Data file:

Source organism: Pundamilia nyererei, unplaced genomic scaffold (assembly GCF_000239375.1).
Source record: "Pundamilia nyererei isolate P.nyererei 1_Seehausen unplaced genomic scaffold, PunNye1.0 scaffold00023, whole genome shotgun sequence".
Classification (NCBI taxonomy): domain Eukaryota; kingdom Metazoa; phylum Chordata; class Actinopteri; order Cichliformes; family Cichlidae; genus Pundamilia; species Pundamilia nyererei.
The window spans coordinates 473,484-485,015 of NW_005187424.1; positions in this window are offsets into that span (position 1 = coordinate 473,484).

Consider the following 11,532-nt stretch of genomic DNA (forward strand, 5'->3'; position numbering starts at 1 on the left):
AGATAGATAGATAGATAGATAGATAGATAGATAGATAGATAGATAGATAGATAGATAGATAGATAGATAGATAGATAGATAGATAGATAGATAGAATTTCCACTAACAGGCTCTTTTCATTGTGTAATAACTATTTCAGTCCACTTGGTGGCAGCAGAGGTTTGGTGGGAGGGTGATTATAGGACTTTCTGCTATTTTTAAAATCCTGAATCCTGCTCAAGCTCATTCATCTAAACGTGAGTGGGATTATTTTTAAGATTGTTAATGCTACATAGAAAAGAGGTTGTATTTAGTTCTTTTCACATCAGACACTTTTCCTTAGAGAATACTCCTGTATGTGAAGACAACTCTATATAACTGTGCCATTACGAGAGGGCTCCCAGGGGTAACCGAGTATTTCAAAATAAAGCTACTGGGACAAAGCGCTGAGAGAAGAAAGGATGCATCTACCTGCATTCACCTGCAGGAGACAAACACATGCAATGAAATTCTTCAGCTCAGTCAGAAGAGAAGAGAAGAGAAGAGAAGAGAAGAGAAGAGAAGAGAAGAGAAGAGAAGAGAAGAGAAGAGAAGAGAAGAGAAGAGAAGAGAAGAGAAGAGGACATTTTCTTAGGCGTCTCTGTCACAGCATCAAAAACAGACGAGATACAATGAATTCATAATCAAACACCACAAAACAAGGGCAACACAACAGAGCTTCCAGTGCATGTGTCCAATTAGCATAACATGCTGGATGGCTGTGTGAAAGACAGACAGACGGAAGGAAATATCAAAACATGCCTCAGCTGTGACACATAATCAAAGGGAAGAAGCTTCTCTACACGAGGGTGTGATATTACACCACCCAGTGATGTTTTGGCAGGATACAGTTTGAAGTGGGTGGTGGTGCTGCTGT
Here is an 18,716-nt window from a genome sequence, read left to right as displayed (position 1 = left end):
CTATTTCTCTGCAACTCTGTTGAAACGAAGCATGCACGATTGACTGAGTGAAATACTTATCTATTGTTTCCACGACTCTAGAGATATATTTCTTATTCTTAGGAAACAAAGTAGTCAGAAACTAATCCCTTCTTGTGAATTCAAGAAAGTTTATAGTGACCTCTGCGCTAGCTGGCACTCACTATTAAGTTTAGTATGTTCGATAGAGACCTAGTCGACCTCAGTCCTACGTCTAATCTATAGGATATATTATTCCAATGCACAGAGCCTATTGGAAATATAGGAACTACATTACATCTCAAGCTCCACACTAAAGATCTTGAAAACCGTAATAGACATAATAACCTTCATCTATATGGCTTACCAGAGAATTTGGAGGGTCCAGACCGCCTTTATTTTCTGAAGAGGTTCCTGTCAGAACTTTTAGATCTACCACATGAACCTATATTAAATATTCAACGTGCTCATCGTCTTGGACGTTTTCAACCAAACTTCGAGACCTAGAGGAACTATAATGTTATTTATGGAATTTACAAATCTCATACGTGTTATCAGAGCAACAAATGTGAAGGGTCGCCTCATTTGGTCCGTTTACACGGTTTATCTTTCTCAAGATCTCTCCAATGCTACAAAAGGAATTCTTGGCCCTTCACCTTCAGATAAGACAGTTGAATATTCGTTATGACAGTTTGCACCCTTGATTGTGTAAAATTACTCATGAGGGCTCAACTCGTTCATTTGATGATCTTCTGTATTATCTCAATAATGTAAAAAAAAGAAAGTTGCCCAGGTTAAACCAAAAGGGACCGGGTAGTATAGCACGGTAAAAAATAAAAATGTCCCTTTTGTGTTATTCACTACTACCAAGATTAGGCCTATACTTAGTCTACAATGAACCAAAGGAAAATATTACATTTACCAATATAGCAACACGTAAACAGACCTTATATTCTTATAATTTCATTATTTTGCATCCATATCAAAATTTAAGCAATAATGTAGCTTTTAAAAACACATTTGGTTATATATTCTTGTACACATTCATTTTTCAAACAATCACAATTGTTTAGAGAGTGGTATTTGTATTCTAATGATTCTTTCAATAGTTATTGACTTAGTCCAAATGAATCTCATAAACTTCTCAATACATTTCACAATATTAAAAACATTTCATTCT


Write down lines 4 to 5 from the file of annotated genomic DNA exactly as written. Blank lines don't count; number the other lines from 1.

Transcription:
The window spans coordinates 473,484-485,015 of NW_005187424.1; positions in this window are offsets into that span (position 1 = coordinate 473,484).

Consider the following 11,532-nt stretch of genomic DNA (forward strand, 5'->3'; position numbering starts at 1 on the left):